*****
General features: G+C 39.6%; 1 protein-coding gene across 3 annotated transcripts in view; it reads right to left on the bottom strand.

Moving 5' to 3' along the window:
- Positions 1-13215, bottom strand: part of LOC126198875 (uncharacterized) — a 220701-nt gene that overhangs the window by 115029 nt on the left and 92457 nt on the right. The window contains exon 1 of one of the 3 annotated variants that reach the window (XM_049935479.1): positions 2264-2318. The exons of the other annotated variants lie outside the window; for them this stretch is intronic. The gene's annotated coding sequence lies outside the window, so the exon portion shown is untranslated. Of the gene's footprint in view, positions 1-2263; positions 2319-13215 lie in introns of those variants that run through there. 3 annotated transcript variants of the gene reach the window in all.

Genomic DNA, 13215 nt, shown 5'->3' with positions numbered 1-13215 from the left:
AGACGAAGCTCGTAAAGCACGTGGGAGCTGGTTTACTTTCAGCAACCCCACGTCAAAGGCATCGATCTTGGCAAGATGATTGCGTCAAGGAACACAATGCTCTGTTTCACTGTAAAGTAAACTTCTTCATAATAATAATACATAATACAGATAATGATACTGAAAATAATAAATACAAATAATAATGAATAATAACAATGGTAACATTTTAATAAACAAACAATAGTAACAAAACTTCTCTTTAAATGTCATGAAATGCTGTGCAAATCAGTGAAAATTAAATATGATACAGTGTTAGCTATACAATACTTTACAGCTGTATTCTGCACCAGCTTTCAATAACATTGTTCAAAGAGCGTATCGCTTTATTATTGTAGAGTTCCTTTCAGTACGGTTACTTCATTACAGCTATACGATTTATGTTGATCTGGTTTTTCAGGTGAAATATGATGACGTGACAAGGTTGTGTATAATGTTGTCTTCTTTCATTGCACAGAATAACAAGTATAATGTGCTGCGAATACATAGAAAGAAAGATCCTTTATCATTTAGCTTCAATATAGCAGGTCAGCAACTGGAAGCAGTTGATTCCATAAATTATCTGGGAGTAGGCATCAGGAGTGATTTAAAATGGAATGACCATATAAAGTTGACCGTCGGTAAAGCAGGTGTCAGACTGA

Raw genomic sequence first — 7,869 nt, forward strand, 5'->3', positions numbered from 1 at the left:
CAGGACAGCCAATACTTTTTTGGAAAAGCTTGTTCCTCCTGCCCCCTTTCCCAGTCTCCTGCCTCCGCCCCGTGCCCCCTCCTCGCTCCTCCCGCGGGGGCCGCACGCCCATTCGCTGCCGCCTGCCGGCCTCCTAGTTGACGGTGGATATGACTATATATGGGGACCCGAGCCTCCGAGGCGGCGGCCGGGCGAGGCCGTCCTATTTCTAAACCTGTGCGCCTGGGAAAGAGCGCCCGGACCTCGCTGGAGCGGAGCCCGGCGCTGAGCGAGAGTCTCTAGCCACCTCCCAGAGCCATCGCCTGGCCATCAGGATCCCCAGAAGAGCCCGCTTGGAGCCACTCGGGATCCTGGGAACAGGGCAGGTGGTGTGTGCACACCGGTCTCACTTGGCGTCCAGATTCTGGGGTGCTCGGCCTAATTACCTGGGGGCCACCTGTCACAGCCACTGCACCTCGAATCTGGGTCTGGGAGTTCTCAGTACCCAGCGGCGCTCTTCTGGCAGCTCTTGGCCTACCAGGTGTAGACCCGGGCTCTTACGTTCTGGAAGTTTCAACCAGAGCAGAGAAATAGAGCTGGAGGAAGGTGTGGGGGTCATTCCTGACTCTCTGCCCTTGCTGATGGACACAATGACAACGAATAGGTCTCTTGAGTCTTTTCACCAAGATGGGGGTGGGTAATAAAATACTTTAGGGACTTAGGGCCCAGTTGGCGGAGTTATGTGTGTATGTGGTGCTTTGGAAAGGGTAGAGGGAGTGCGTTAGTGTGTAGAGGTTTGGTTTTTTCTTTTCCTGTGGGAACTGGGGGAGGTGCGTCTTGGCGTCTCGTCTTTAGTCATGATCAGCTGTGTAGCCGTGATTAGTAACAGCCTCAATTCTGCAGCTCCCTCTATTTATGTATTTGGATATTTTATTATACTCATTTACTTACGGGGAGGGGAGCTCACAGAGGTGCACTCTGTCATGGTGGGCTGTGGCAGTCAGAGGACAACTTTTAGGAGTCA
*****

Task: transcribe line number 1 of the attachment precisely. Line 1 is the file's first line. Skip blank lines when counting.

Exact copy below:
General features: G+C 39.6%; 1 protein-coding gene across 3 annotated transcripts in view; it reads right to left on the bottom strand.